Sweet Child O’ Mine: My Inner Child Parts #Blogtober20

Welcome to another day! The next prompt in #Blogtober20 is “Sweet Child O’ Mine”. I don’t have children and never will. However, I do have inner child parts and am pretty childlike at times, for better or for worse.

As regular readers of my blog will know, I have some dissociative symptoms. Particularly, I experience identity confusion and identity alteration. The latter of those is more commonly known as having multiple personalities. They each have their own names and ages too.

For example, Milou is a cheerful eight-year-old. She loves to learn independence skills like cooking, where appropriate to her age, of course. She is also quite the adventurer.

Suzanne, on the other hand, is quite emotionally disturbed. She is seven-years-old and feels the burden of having to grow up too fast. She often regresses into an emotionally much younger state.

There are many young parts inside of my head. It goes too far to talk about them all here. I mean, it’d probably confuse all of you, as it does me sometimes (hence the identity confusion).

Also, of late, I’m not feeling them that much. Yes, I do feel childlike, but it’s more like I can own the feelings myself. That’s considered a sign of healing. It might be temporary though, as it often is.

Dissociative symptoms such as multiple personality are usually the result of trauma. I, indeed, endured quite a few adverse childhood experiences. I also experience a large gap between my intellectual ability and my emotional functioning. In fact, when being assessed on a scale for emotional development, I was said to function at a level similar to an eighteen-month-old child. On some subscales, I even function at a level similar to a baby. This distinction may be one reason I tend to disconnect from myself.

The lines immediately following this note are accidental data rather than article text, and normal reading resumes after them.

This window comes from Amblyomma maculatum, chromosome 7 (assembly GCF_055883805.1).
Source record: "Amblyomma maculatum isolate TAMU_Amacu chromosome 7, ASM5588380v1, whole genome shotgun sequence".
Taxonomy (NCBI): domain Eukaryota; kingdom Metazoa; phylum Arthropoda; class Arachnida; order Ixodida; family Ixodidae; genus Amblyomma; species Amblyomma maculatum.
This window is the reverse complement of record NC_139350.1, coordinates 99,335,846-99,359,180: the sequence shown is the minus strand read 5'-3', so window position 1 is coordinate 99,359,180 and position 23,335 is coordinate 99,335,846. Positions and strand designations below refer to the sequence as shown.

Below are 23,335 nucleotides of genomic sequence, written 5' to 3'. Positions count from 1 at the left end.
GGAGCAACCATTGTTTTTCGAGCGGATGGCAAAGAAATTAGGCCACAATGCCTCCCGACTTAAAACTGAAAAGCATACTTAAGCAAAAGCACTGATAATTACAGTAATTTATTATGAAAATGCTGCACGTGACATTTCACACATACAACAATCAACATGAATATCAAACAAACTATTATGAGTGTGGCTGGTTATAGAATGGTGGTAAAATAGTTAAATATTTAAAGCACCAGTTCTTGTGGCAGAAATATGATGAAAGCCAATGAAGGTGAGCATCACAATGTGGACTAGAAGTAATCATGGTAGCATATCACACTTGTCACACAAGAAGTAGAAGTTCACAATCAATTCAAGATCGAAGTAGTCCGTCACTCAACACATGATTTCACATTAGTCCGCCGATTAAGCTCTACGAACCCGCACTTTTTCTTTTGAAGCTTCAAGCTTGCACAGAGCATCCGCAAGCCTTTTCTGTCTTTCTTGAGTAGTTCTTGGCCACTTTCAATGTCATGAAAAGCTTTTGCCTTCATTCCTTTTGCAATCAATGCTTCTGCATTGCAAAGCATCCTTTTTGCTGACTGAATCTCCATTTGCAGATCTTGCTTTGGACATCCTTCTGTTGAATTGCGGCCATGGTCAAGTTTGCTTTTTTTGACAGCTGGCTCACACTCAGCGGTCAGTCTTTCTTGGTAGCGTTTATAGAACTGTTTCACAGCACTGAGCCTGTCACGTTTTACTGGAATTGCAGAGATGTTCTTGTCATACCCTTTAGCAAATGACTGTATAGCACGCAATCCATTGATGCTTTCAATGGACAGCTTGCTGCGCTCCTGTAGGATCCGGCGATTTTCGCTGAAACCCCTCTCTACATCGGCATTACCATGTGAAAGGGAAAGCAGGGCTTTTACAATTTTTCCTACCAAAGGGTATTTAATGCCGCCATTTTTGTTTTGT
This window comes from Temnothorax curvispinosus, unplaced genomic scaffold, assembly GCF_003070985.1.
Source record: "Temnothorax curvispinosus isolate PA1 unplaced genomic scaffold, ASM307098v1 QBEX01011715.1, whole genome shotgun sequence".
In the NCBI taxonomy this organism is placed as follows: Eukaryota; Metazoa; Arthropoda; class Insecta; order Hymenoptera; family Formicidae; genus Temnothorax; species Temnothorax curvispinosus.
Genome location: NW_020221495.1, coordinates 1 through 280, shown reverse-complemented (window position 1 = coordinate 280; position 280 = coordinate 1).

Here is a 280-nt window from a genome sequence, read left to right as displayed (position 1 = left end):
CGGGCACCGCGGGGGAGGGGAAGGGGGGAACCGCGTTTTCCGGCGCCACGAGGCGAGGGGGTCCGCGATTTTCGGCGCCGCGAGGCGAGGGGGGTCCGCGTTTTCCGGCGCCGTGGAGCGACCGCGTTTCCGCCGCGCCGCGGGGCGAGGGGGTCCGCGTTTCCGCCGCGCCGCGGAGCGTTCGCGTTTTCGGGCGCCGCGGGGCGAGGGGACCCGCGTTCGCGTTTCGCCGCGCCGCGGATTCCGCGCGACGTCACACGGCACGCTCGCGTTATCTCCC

Of course, everyone has an inner child. Or maybe more than one. However, for me, I often cannot function like an adult would when I’m in inner child mode. For example, when a child part is prominently present in my body, I cannot usually talk like an adult would.

Right now, like I said, I am able to retain both my childlike wonder and my adult functioning for the most part. Like I said though, this may be a temporary experience. I’m not sure and only time will tell.

#Blogtober20

#WeekendCoffeeShare (July 26, 2020)

Hi all on this summerly late Sunday evening – or should I say early night, as it’s actually past my bedtime right now? I’m still wide awake though, so thought I’d join in with #WeekendCoffeeShare. It’s too late for me to grab a coffee, but if you’d like one, I can make you one.